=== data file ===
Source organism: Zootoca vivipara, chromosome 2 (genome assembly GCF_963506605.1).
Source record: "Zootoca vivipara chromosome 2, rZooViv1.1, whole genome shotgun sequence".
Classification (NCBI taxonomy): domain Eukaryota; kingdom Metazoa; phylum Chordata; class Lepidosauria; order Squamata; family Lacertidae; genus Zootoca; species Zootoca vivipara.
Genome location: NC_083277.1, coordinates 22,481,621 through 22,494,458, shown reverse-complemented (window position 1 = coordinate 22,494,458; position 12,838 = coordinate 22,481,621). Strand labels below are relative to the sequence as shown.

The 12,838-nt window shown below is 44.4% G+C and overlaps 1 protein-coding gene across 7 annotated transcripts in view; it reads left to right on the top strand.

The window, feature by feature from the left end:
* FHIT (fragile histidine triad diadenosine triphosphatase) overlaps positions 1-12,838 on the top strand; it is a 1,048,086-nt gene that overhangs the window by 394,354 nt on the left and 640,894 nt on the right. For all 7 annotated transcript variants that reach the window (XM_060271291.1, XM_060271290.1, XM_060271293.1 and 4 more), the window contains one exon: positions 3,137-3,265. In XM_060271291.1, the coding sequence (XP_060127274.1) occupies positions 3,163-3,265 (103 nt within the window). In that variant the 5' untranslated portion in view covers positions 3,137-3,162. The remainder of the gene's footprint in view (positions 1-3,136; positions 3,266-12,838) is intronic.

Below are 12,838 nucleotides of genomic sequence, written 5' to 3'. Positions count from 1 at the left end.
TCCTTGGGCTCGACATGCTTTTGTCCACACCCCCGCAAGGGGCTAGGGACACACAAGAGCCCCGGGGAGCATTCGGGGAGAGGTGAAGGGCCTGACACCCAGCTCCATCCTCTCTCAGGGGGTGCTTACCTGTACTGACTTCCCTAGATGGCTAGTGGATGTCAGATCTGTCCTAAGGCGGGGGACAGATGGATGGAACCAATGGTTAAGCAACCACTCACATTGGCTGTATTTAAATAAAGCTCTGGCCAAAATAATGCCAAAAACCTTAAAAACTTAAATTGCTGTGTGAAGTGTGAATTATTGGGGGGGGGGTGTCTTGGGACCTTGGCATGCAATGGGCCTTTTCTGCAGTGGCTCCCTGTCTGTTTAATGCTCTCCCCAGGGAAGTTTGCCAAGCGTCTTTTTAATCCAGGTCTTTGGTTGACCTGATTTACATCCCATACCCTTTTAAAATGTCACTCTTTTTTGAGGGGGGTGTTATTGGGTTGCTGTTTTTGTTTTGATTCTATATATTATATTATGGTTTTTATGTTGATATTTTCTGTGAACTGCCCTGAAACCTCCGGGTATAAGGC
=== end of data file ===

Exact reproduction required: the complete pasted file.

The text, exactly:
Source organism: Zootoca vivipara, chromosome 2 (genome assembly GCF_963506605.1).
Source record: "Zootoca vivipara chromosome 2, rZooViv1.1, whole genome shotgun sequence".
Classification (NCBI taxonomy): domain Eukaryota; kingdom Metazoa; phylum Chordata; class Lepidosauria; order Squamata; family Lacertidae; genus Zootoca; species Zootoca vivipara.
Genome location: NC_083277.1, coordinates 22,481,621 through 22,494,458, shown reverse-complemented (window position 1 = coordinate 22,494,458; position 12,838 = coordinate 22,481,621). Strand labels below are relative to the sequence as shown.

The 12,838-nt window shown below is 44.4% G+C and overlaps 1 protein-coding gene across 7 annotated transcripts in view; it reads left to right on the top strand.

The window, feature by feature from the left end:
* FHIT (fragile histidine triad diadenosine triphosphatase) overlaps positions 1-12,838 on the top strand; it is a 1,048,086-nt gene that overhangs the window by 394,354 nt on the left and 640,894 nt on the right. For all 7 annotated transcript variants that reach the window (XM_060271291.1, XM_060271290.1, XM_060271293.1 and 4 more), the window contains one exon: positions 3,137-3,265. In XM_060271291.1, the coding sequence (XP_060127274.1) occupies positions 3,163-3,265 (103 nt within the window). In that variant the 5' untranslated portion in view covers positions 3,137-3,162. The remainder of the gene's footprint in view (positions 1-3,136; positions 3,266-12,838) is intronic.

Below are 12,838 nucleotides of genomic sequence, written 5' to 3'. Positions count from 1 at the left end.
TCCTTGGGCTCGACATGCTTTTGTCCACACCCCCGCAAGGGGCTAGGGACACACAAGAGCCCCGGGGAGCATTCGGGGAGAGGTGAAGGGCCTGACACCCAGCTCCATCCTCTCTCAGGGGGTGCTTACCTGTACTGACTTCCCTAGATGGCTAGTGGATGTCAGATCTGTCCTAAGGCGGGGGACAGATGGATGGAACCAATGGTTAAGCAACCACTCACATTGGCTGTATTTAAATAAAGCTCTGGCCAAAATAATGCCAAAAACCTTAAAAACTTAAATTGCTGTGTGAAGTGTGAATTATTGGGGGGGGGGTGTCTTGGGACCTTGGCATGCAATGGGCCTTTTCTGCAGTGGCTCCCTGTCTGTTTAATGCTCTCCCCAGGGAAGTTTGCCAAGCGTCTTTTTAATCCAGGTCTTTGGTTGACCTGATTTACATCCCATACCCTTTTAAAATGTCACTCTTTTTTGAGGGGGGTGTTATTGGGTTGCTGTTTTTGTTTTGATTCTATATATTATATTATGGTTTTTATGTTGATATTTTCTGTGAACTGCCCTGAAACCTCCGGGTATAAGGC